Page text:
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Margot Robbie grins on a background of purple and blue smoke as Harley Quinn in Birds of Prey (And the Fantabulous Emancipation of one Harley Quinn). Image: Warner Bros.

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The DCEU’s greatest achievement was a film career for Harley Quinn

Harley was the most consistent thing about an inconsistent franchise

Some things end with a bang, some with a whimper, and some with Aquaman and the Lost Kingdom. Thanks to a mix of creative and corporate overhaul, the sequel to a film that made over $1.15 billion has been rendered as little more than a postscript to the dissolving DC Extended Universe project. Set to be replaced by a new shared universe in the next few years, one overseen by comic book whisperer James Gunn, all that’s left now is to clear through the rubble of what was once Warner Bros.’ attempt to rival Disney at its interconnected game and see what was done right.

The main answer to that is pretty easy to glean: Harley Quinn. A character that first emerged as the fanatic gun moll to the Joker in the classic Batman: The Animated Series was given a live-action shot on the big screen thanks to the DCEU, and she would end up being perhaps the most consistent thing about it. The DCEU’s biggest impact lay far away from the familiar territories of Batman and Superman — it was always best when it shied away from the familiar and allowed characters like Harley Quinn to shine.

That’s not to say that Harley Quinn had been somehow rescued from obscurity. Along with Marvel’s Venom, she’s the most famous bad guy introduced in the modern era of comics. Thanks to her appealing mix of naivete and bloodthirstiness, she quickly grew to rival the infamy of the clown she’d been paired with, and many of her episodes in BTAS (like “Harley and Ivy” and “Mad Love”) are considered some of the best in the series. Creators at DC Comics put her development into overdrive in the 2010s, with a spot on a revamped Suicide Squad and her own still-running series, which built a life for her outside of Gotham City and had her emphatically break up with the Joker. In 2019, she even got a cartoon of her own, one that placed her as the lead among a beloved band of weirdos and outcasts and eventually pushed her comics-canon romantic relationship with Poison Ivy to the forefront.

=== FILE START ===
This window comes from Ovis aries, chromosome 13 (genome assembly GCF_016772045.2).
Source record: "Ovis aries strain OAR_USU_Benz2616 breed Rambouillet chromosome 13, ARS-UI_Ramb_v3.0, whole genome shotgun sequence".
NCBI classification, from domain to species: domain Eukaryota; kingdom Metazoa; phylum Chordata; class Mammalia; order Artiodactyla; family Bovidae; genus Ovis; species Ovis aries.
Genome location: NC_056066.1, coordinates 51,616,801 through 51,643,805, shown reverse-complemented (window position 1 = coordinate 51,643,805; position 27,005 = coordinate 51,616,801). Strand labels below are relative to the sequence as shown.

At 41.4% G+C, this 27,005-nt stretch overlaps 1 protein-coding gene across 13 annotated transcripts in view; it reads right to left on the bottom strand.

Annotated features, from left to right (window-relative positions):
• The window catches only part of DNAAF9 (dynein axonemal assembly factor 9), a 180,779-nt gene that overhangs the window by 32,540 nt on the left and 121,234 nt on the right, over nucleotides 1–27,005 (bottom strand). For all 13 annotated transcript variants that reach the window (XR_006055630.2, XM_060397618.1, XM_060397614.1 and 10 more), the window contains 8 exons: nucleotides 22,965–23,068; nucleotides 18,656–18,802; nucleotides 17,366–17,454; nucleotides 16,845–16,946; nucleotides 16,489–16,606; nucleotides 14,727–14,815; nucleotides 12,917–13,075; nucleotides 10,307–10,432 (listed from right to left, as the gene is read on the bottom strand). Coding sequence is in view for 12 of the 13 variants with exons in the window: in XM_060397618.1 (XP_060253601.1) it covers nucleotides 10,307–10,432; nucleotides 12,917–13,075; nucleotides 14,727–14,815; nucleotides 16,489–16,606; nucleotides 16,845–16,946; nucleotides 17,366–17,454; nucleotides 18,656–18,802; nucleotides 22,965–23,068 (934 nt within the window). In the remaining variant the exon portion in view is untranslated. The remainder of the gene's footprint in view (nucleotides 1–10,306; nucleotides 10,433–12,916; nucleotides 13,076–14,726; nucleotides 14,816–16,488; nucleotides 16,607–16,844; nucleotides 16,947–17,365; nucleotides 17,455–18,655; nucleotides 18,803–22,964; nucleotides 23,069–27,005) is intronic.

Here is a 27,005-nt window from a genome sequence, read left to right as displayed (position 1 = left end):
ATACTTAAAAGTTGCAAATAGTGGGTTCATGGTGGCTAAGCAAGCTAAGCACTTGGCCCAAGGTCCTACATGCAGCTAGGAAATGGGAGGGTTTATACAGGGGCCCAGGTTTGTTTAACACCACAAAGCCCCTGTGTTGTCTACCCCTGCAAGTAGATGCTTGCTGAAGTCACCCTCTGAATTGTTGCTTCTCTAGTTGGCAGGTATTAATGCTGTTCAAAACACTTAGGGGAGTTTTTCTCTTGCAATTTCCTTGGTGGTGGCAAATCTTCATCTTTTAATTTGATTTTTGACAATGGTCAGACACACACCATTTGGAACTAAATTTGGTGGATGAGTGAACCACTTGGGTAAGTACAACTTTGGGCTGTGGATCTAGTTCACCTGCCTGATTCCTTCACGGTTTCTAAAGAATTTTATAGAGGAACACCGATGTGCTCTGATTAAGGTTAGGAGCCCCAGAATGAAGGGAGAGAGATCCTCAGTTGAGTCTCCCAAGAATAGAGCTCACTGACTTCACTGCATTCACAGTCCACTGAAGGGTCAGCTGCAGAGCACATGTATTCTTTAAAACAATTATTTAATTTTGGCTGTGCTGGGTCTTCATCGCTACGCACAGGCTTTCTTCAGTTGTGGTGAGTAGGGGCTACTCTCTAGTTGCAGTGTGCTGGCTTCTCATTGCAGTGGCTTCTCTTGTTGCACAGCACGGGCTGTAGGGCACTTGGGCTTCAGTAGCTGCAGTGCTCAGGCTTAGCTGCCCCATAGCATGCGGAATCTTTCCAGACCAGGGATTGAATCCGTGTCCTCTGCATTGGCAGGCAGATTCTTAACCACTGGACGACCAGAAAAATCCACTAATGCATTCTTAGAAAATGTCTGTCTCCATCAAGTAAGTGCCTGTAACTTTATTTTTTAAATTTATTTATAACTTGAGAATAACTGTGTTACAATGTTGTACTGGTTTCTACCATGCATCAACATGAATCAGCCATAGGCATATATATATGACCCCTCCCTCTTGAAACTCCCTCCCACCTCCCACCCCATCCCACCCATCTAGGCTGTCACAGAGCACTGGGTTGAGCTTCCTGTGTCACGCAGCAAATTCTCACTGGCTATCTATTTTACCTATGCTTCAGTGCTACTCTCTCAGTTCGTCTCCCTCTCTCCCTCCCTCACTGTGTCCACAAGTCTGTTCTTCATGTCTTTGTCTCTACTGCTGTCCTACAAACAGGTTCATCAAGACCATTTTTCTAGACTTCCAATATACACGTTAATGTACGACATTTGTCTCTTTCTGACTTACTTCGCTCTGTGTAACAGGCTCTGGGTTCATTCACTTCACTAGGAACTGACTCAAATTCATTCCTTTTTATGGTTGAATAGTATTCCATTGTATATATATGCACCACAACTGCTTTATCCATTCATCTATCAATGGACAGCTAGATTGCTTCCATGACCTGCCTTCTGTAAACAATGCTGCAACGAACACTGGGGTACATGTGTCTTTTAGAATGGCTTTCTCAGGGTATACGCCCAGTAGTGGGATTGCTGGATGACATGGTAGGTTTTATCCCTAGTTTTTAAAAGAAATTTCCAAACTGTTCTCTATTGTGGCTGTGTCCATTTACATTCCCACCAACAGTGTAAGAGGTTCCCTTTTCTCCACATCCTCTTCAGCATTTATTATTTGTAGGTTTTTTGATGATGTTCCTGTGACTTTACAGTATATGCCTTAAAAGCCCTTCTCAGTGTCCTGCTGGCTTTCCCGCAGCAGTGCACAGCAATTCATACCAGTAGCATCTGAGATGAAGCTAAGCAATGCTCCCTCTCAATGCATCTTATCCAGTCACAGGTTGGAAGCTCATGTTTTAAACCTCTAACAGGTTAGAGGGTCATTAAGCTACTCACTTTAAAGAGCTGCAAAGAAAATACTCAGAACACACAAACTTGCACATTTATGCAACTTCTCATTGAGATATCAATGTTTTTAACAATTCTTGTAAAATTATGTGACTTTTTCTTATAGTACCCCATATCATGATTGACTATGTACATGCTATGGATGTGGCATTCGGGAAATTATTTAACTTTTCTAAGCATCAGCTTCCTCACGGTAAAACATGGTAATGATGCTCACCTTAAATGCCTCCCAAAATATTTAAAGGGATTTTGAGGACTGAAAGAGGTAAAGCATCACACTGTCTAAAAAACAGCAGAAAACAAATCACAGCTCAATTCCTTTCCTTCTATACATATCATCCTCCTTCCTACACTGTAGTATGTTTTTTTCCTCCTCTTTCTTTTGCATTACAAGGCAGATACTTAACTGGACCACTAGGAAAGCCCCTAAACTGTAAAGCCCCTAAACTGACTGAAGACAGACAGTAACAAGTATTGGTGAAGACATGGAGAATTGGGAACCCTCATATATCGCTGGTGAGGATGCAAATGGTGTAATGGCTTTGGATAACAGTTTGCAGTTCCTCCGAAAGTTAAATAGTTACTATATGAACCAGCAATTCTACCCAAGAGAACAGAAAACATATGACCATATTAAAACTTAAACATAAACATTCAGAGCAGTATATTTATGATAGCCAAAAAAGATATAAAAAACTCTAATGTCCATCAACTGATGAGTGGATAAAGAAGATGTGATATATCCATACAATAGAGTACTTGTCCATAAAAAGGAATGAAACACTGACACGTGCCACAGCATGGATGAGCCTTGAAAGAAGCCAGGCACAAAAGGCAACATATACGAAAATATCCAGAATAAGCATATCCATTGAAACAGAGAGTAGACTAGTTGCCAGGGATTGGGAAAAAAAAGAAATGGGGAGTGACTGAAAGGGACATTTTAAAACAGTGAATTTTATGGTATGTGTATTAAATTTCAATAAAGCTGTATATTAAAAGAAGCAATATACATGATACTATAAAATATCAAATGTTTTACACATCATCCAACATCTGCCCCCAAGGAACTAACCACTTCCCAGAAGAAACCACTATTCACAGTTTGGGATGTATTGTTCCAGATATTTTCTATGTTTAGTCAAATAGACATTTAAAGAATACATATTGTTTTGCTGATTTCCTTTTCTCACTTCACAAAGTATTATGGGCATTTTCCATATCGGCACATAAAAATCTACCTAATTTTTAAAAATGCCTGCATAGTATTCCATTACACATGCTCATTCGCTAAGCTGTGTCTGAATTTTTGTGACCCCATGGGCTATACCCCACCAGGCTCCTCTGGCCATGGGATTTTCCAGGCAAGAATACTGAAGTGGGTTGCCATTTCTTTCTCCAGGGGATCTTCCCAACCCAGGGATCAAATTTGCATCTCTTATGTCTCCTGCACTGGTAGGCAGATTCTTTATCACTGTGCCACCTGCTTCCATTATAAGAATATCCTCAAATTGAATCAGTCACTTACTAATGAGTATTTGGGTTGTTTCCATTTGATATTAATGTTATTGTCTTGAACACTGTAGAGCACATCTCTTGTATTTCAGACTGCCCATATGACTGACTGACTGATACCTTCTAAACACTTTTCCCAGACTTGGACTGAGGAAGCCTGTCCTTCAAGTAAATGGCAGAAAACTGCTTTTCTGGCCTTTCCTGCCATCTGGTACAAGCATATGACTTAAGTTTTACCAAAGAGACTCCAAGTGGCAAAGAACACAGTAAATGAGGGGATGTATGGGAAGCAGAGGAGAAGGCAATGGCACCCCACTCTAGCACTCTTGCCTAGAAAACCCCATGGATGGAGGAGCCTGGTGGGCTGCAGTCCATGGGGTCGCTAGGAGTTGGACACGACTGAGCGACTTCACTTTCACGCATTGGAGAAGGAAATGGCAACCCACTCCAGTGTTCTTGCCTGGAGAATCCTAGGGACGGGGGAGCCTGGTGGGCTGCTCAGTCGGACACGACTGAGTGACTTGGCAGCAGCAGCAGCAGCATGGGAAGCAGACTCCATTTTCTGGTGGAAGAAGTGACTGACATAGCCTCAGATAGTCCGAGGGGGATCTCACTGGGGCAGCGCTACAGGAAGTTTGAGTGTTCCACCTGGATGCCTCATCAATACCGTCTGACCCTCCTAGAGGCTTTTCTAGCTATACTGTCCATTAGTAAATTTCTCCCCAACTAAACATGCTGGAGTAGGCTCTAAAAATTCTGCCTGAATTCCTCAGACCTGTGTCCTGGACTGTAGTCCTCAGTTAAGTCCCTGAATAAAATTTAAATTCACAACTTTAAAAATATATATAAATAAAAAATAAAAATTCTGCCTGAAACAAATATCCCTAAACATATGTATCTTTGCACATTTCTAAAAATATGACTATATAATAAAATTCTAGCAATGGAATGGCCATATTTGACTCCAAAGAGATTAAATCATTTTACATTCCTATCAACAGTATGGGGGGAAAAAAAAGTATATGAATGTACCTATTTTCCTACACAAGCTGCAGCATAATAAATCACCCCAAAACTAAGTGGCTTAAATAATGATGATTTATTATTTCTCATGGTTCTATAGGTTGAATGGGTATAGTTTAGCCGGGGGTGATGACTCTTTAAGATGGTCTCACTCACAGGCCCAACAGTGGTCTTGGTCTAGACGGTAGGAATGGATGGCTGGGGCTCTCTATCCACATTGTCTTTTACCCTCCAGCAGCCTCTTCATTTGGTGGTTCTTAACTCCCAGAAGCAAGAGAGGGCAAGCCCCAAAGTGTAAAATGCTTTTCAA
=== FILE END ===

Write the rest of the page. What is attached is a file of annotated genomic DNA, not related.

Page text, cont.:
“I take you to some of my favorite places in the city,” thinks Poison Ivy as she and Harley Quinn eat noodles at a restaurant. Harley is delighted by all the hallucinogenic multicolored swirls around her in Poison Ivy #9 (2023). Image: G. Willow Wilson, Marcio Takara/DC Comics

But success in movies had, like it had for development hell regulars like Aquaman and the Flash, eluded her. She was apparently set to debut as the Joker’s vengeful daughter in Batman Unchained, a film that would’ve been director Joel Schumacher’s third stab at the franchise. However, Batman & Robin’s one-two punch of a lackluster box-office gross and some of the worst reviews ever hurled at a major IP blockbuster put a stop to that. As such, she languished, always seeming like the kind of character that would be great if someone would just give her a chance.

In a way, Harley Quinn’s role in the first Suicide Squad reflects her status amid the wider DCEU. That the movie was a post-production nightmare is an open secret now — Director David Ayer’s initial approach was edited and reshot into an ungainly DC riff on Guardians of the Galaxy, one that took in a lot of money but was ill-received. Margot Robbie, though, embodying Harley Quinn as a deadly, funny firebrand, became a hit among comic book and Hot Topic devotees alike. By the end of the film, it mattered very little what the Joker was doing, even as he kept Quinn under his thumb. It was very clear who the star was among the two.